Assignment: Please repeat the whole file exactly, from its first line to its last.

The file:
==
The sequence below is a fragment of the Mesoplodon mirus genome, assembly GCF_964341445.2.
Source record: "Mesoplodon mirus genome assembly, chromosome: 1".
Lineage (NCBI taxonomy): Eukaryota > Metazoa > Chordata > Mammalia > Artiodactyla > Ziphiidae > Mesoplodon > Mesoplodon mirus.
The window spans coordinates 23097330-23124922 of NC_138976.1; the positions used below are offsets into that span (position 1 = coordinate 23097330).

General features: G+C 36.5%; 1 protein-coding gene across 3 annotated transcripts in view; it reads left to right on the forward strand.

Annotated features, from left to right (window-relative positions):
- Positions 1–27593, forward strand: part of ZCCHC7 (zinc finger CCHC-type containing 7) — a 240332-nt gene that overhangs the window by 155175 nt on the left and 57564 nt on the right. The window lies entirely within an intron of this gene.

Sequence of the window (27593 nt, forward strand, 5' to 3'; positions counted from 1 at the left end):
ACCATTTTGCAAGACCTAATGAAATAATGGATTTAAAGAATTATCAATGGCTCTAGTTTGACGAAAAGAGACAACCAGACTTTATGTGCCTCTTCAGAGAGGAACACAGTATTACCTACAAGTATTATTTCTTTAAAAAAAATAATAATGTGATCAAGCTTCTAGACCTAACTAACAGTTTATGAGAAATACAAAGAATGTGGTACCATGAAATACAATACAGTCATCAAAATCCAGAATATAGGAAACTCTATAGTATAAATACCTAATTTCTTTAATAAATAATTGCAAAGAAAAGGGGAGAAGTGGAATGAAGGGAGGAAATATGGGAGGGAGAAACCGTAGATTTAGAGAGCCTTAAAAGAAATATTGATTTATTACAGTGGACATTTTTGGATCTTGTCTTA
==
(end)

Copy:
The sequence below is a fragment of the Mesoplodon mirus genome, assembly GCF_964341445.2.
Source record: "Mesoplodon mirus genome assembly, chromosome: 1".
Lineage (NCBI taxonomy): Eukaryota > Metazoa > Chordata > Mammalia > Artiodactyla > Ziphiidae > Mesoplodon > Mesoplodon mirus.
The window spans coordinates 23097330-23124922 of NC_138976.1; the positions used below are offsets into that span (position 1 = coordinate 23097330).

General features: G+C 36.5%; 1 protein-coding gene across 3 annotated transcripts in view; it reads left to right on the forward strand.

Annotated features, from left to right (window-relative positions):
- Positions 1–27593, forward strand: part of ZCCHC7 (zinc finger CCHC-type containing 7) — a 240332-nt gene that overhangs the window by 155175 nt on the left and 57564 nt on the right. The window lies entirely within an intron of this gene.

Sequence of the window (27593 nt, forward strand, 5' to 3'; positions counted from 1 at the left end):
ACCATTTTGCAAGACCTAATGAAATAATGGATTTAAAGAATTATCAATGGCTCTAGTTTGACGAAAAGAGACAACCAGACTTTATGTGCCTCTTCAGAGAGGAACACAGTATTACCTACAAGTATTATTTCTTTAAAAAAAATAATAATGTGATCAAGCTTCTAGACCTAACTAACAGTTTATGAGAAATACAAAGAATGTGGTACCATGAAATACAATACAGTCATCAAAATCCAGAATATAGGAAACTCTATAGTATAAATACCTAATTTCTTTAATAAATAATTGCAAAGAAAAGGGGAGAAGTGGAATGAAGGGAGGAAATATGGGAGGGAGAAACCGTAGATTTAGAGAGCCTTAAAAGAAATATTGATTTATTACAGTGGACATTTTTGGATCTTGTCTTA